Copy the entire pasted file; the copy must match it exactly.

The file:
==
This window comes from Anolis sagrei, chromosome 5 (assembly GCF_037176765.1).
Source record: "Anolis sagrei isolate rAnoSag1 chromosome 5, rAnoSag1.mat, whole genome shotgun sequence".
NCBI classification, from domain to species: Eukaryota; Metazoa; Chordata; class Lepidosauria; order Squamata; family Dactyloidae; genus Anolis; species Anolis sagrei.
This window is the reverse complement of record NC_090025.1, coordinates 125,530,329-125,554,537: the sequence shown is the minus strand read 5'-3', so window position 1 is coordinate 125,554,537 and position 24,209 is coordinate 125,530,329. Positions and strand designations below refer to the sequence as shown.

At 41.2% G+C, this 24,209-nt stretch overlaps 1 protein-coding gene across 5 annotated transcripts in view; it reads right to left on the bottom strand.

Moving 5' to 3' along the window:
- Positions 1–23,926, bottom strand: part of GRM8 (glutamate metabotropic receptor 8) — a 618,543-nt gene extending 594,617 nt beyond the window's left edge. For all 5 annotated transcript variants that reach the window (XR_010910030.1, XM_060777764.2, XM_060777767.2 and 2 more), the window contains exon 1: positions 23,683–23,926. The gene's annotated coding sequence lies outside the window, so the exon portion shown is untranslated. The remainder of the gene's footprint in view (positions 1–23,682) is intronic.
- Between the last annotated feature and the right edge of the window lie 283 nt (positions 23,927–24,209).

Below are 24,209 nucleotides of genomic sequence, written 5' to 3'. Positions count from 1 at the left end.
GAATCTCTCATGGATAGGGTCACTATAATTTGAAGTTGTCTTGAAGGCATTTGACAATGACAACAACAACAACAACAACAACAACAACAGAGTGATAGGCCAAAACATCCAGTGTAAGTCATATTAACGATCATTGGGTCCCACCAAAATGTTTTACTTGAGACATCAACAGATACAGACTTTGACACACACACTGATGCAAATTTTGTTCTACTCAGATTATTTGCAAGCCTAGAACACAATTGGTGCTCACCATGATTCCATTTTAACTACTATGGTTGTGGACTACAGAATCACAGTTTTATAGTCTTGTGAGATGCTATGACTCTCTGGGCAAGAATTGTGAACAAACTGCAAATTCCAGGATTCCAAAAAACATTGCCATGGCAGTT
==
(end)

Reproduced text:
This window comes from Anolis sagrei, chromosome 5 (assembly GCF_037176765.1).
Source record: "Anolis sagrei isolate rAnoSag1 chromosome 5, rAnoSag1.mat, whole genome shotgun sequence".
NCBI classification, from domain to species: Eukaryota; Metazoa; Chordata; class Lepidosauria; order Squamata; family Dactyloidae; genus Anolis; species Anolis sagrei.
This window is the reverse complement of record NC_090025.1, coordinates 125,530,329-125,554,537: the sequence shown is the minus strand read 5'-3', so window position 1 is coordinate 125,554,537 and position 24,209 is coordinate 125,530,329. Positions and strand designations below refer to the sequence as shown.

At 41.2% G+C, this 24,209-nt stretch overlaps 1 protein-coding gene across 5 annotated transcripts in view; it reads right to left on the bottom strand.

Moving 5' to 3' along the window:
- Positions 1–23,926, bottom strand: part of GRM8 (glutamate metabotropic receptor 8) — a 618,543-nt gene extending 594,617 nt beyond the window's left edge. For all 5 annotated transcript variants that reach the window (XR_010910030.1, XM_060777764.2, XM_060777767.2 and 2 more), the window contains exon 1: positions 23,683–23,926. The gene's annotated coding sequence lies outside the window, so the exon portion shown is untranslated. The remainder of the gene's footprint in view (positions 1–23,682) is intronic.
- Between the last annotated feature and the right edge of the window lie 283 nt (positions 23,927–24,209).

Below are 24,209 nucleotides of genomic sequence, written 5' to 3'. Positions count from 1 at the left end.
GAATCTCTCATGGATAGGGTCACTATAATTTGAAGTTGTCTTGAAGGCATTTGACAATGACAACAACAACAACAACAACAACAACAACAGAGTGATAGGCCAAAACATCCAGTGTAAGTCATATTAACGATCATTGGGTCCCACCAAAATGTTTTACTTGAGACATCAACAGATACAGACTTTGACACACACACTGATGCAAATTTTGTTCTACTCAGATTATTTGCAAGCCTAGAACACAATTGGTGCTCACCATGATTCCATTTTAACTACTATGGTTGTGGACTACAGAATCACAGTTTTATAGTCTTGTGAGATGCTATGACTCTCTGGGCAAGAATTGTGAACAAACTGCAAATTCCAGGATTCCAAAAAACATTGCCATGGCAGTT